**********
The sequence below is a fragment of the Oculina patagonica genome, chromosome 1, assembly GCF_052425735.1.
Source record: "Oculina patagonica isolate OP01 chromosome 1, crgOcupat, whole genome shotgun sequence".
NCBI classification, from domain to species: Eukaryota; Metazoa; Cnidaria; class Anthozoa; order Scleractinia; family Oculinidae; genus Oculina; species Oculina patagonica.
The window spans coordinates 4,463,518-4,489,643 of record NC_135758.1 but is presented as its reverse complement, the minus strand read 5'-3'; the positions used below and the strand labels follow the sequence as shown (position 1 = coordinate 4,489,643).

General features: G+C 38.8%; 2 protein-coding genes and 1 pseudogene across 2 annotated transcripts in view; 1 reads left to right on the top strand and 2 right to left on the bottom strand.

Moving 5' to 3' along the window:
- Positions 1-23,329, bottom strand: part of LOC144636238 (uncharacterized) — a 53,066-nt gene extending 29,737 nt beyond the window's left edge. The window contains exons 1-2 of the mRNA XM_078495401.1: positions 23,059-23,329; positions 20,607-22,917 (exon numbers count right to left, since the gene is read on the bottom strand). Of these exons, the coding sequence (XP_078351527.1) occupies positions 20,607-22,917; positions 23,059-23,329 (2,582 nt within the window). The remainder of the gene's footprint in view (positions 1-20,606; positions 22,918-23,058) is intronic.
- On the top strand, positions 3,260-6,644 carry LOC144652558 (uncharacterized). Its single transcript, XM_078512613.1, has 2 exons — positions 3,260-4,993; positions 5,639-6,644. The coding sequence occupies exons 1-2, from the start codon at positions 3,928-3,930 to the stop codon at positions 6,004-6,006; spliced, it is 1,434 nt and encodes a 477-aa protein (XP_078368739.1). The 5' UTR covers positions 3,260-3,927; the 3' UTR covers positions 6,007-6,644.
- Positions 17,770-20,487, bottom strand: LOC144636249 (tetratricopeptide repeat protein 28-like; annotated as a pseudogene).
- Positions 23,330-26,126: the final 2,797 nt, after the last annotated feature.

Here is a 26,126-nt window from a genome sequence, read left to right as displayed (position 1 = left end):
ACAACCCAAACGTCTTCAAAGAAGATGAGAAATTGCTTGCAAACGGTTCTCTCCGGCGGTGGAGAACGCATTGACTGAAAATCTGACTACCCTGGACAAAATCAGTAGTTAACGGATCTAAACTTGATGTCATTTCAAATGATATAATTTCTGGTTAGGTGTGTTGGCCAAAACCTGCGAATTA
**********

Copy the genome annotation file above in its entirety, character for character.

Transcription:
The sequence below is a fragment of the Oculina patagonica genome, chromosome 1, assembly GCF_052425735.1.
Source record: "Oculina patagonica isolate OP01 chromosome 1, crgOcupat, whole genome shotgun sequence".
NCBI classification, from domain to species: Eukaryota; Metazoa; Cnidaria; class Anthozoa; order Scleractinia; family Oculinidae; genus Oculina; species Oculina patagonica.
The window spans coordinates 4,463,518-4,489,643 of record NC_135758.1 but is presented as its reverse complement, the minus strand read 5'-3'; the positions used below and the strand labels follow the sequence as shown (position 1 = coordinate 4,489,643).

General features: G+C 38.8%; 2 protein-coding genes and 1 pseudogene across 2 annotated transcripts in view; 1 reads left to right on the top strand and 2 right to left on the bottom strand.

Moving 5' to 3' along the window:
- Positions 1-23,329, bottom strand: part of LOC144636238 (uncharacterized) — a 53,066-nt gene extending 29,737 nt beyond the window's left edge. The window contains exons 1-2 of the mRNA XM_078495401.1: positions 23,059-23,329; positions 20,607-22,917 (exon numbers count right to left, since the gene is read on the bottom strand). Of these exons, the coding sequence (XP_078351527.1) occupies positions 20,607-22,917; positions 23,059-23,329 (2,582 nt within the window). The remainder of the gene's footprint in view (positions 1-20,606; positions 22,918-23,058) is intronic.
- On the top strand, positions 3,260-6,644 carry LOC144652558 (uncharacterized). Its single transcript, XM_078512613.1, has 2 exons — positions 3,260-4,993; positions 5,639-6,644. The coding sequence occupies exons 1-2, from the start codon at positions 3,928-3,930 to the stop codon at positions 6,004-6,006; spliced, it is 1,434 nt and encodes a 477-aa protein (XP_078368739.1). The 5' UTR covers positions 3,260-3,927; the 3' UTR covers positions 6,007-6,644.
- Positions 17,770-20,487, bottom strand: LOC144636249 (tetratricopeptide repeat protein 28-like; annotated as a pseudogene).
- Positions 23,330-26,126: the final 2,797 nt, after the last annotated feature.

Here is a 26,126-nt window from a genome sequence, read left to right as displayed (position 1 = left end):
ACAACCCAAACGTCTTCAAAGAAGATGAGAAATTGCTTGCAAACGGTTCTCTCCGGCGGTGGAGAACGCATTGACTGAAAATCTGACTACCCTGGACAAAATCAGTAGTTAACGGATCTAAACTTGATGTCATTTCAAATGATATAATTTCTGGTTAGGTGTGTTGGCCAAAACCTGCGAATTA